Effects of Estrogen Deficiency and/or Caffeine Intake on Alveolar Bone Loss, Density and Healing: A Study in Rats.

Department of Periodontics, Dental Research Division, Guarulhos University, Guarulhos, São Paulo, Brazil.
Journal of Periodontology (Impact Factor: 2.57). 08/2012; DOI: 10.1902/jop.2012.120192
Source: PubMed

ABSTRACT Background: To evaluate the effects of caffeine and/or estrogen deficiency on ligature-induced bone loss (BL), trabecular bone area (TBA) and post-extraction bone healing (BH). Methods: Rats were assigned into one of the groups: Control: non-ingestion of caffeine/sham-surgery (n=15); Caffeine: ingestion of caffeine/sham-surgery (n=15); Ovariectomized (OVX): non-ingestion of caffeine/ovariectomy (n=15); Caffeine/OVX: ingestion of caffeine/ovariectomy. The rats were under caffeine administration during 65 days and/or estrogen deficiency for 51 days. On the 21(st) day after ovariectomy, one first mandibular molar received a ligature while the contralateral tooth was left unligated. The first maxillary molars were extracted at 8 days before sacrifice. BL, TBA, the positive cells for tartrate-resistant acid phosphatase (TRAP), receptor activator of NF-(К)B ligand (RANKL) and osteoprotegerin (OPG) were analyzed in the furcation area of mandibular molars. Histometric BH and gene expression of bone morphogenetic protein (BMP)-2, BMP-7, osteopontin and bone sialoprotein were evaluated in alveolar sockets. Results: The caffeine group presented the greatest BL and the OVX group the highest number of TRAP+ cells around ligated teeth (p<0.05). The control group presented higher TBA and BH than the other groups (p<0.05). All test groups presented higher RANKL/OPG+ cells than the control group around ligated/unligated teeth. The OVX and caffeine/OVX groups presented greater number of TRAP+ cells around unligated teeth than the control group (p<0.05). There were no differences among groups for gene expression (p>0.05). Conclusions: Caffeine increased BL in the presence of ligature. Caffeine and/or estrogen deficiency decreased TBA in absence of ligature and reduced BH after tooth extraction.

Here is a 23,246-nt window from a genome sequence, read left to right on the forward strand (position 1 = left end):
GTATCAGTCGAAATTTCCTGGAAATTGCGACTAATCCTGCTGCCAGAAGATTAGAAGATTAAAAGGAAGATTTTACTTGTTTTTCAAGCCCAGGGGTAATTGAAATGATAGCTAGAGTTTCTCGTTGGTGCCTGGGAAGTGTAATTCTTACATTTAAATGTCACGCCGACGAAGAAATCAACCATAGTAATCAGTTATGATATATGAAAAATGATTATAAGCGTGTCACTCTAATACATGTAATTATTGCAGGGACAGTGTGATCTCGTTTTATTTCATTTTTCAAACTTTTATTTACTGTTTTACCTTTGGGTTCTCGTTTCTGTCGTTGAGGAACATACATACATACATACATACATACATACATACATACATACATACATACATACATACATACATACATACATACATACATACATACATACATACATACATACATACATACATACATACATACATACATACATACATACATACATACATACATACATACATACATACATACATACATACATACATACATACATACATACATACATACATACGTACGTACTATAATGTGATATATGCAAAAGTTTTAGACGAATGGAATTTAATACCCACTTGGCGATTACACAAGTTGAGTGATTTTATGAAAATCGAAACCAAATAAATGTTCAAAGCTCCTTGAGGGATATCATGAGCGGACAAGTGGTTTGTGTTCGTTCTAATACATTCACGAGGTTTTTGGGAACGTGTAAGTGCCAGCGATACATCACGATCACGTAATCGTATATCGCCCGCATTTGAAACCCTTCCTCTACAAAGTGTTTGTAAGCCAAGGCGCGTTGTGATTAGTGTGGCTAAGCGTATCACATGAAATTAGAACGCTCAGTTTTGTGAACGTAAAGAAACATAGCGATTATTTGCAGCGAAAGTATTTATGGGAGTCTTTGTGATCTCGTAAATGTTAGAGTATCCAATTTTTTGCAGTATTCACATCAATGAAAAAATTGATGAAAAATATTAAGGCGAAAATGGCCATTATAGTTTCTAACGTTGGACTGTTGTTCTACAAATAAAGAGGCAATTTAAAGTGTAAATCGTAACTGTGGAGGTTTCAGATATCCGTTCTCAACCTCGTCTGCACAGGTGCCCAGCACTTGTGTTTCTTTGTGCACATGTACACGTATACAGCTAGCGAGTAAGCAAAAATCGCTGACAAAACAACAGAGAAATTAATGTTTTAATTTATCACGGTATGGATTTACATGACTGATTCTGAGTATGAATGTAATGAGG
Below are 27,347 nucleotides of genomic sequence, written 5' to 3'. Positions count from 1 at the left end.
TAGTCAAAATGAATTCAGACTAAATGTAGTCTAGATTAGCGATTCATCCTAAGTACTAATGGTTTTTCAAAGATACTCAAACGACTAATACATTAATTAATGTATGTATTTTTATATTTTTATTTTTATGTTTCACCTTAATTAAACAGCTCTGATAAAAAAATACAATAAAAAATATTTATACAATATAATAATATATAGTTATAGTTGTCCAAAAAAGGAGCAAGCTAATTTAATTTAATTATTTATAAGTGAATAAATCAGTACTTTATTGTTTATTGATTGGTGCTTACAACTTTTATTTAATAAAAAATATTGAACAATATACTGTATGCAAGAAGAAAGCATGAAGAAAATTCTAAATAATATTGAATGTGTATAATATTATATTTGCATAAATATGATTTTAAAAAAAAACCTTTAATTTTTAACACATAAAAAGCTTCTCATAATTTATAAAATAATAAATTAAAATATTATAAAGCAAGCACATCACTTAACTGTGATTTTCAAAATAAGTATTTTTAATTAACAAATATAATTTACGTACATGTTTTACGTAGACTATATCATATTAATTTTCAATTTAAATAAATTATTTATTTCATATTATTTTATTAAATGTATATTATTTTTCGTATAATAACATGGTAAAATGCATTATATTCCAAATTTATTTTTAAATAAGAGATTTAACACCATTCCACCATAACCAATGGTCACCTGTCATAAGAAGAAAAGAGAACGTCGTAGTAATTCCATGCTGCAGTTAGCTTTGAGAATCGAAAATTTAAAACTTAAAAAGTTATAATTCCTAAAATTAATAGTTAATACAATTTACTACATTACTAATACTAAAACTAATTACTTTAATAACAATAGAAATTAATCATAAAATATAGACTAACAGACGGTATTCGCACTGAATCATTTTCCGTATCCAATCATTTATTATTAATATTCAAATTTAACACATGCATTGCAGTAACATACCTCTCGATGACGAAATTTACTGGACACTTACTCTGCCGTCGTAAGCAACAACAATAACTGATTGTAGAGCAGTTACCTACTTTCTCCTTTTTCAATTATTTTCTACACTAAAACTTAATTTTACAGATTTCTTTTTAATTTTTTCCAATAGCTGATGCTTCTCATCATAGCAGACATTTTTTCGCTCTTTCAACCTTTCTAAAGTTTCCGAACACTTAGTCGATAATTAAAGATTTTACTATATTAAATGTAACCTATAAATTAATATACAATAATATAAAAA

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    ABSTRACT: SCOPE: Caffeine, a methylxanthine present in coffee, has been postulated to be responsible for an increased risk of osteoporosis in coffee drinkers; however, the data are inconsistent. The aim of the present study was to investigate the effects of a moderate dose of caffeine on the skeletal system of rats with normal and decreased estrogen level (developing osteoporosis due to estrogen deficiency). METHODS AND RESULTS: The experiments were carried out on mature nonovariectomized and ovariectomized Wistar rats, divided into control rats and rats receiving caffeine once daily, 20 mg/kg p.o., for 4 wk. Serum bone turnover markers, bone mass, mass of bone mineral, calcium and phosphorus content, histomorphometric parameters, and bone mechanical properties were examined. Caffeine favorably affected the skeletal system of ovariectomized rats, slightly inhibiting the development of bone changes induced by estrogen deficiency (increasing bone mineralization, and improving the strength and structure of cancellous bone). Moreover, it favorably affected mechanical properties of compact bone. There were no significant effects of caffeine in rats with normal estrogen levels. CONCLUSION: In conclusion, results of the present study indicate that low-to-moderate caffeine intake may exert some beneficial effects on the skeletal system of mature organisms.
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